Tuesday, 27 April 2010

Farewell to Creative Writing at the Art College

After a long day's travelling from Oxford - about five and a half hours - touch base at home, then out to the launch of VETO, the magazine of the art college's Creative Writing course which is ending this summer after eighteen years of operation. The rather illustrious history of the course is worth recounting though not tonight because of sheer exhaustion, compounded by the thought of a heavy day tomorrow, half a day's teaching in Thursday, and a journey to Bristol for a reading there on Friday.

It would be a good thing to tell the story of the art school course since it is a fine example of the way institutions destroy precisely the things that they are supposed to nourish. Institutions do this all the time and have been increasingly likely to do so as time has gone on.

The launch was sweet - in an artists' studio space behind a big store in one of the poorer parts of town. The students put on nibbles, wine and soft drinks and had put up some visual work. Joe, the editor of this last volume, organised the reading part of the event. I said a few words, then GM, my colleague and boss there of some ten or more years, said his piece, then some of the contributors read their work and said pieces, and I read poems by three absent earlier students, all of whom had gone on to books. Not bad for an undergraduate art school course, nothing to do with Lit in the academic sense: several books, several Gregory Awards, several postgraduates and doctorates.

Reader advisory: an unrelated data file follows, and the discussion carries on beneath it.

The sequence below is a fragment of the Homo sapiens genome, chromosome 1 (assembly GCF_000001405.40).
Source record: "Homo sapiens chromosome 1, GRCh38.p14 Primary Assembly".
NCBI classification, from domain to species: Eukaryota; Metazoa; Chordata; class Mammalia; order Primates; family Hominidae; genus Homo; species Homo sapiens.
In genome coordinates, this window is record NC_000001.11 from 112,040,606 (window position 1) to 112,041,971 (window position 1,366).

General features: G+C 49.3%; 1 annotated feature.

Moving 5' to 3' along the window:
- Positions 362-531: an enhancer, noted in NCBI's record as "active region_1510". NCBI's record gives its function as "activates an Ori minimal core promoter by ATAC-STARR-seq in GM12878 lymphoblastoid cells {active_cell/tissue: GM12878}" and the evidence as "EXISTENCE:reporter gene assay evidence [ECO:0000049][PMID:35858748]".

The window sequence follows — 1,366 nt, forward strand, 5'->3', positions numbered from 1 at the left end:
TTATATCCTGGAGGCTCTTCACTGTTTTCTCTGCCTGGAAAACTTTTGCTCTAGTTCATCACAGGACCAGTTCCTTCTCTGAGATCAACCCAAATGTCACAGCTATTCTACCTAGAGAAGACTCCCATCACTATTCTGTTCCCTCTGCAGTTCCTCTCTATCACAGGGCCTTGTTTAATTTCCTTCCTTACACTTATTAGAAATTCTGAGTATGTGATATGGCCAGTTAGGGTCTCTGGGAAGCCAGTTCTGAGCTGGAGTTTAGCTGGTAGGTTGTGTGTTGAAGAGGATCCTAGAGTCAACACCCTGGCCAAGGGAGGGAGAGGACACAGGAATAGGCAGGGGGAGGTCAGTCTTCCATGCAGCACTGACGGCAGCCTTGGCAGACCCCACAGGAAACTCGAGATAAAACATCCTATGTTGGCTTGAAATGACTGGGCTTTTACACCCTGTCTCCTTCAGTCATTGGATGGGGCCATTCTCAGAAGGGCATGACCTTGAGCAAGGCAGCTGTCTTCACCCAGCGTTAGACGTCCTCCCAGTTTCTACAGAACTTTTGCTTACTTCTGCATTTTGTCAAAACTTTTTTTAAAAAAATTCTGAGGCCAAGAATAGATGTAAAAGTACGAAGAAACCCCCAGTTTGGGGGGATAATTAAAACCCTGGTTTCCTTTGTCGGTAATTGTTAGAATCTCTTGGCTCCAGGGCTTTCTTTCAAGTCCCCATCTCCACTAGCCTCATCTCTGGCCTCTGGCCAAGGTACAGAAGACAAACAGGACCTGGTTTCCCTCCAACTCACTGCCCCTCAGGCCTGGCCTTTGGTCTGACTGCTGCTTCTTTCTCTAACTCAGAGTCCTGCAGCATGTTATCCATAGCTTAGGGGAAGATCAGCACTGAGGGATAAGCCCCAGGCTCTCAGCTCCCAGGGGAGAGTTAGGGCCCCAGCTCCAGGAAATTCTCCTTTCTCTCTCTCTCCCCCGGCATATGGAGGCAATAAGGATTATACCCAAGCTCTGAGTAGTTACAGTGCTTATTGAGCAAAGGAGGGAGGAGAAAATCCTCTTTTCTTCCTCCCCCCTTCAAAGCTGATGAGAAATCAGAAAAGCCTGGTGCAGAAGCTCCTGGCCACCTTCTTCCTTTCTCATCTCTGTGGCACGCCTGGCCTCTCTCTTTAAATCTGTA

How did it all get started? And how did it finally meet its doom? Read the next exciting - and instructive - instalment.

And sew to bead.

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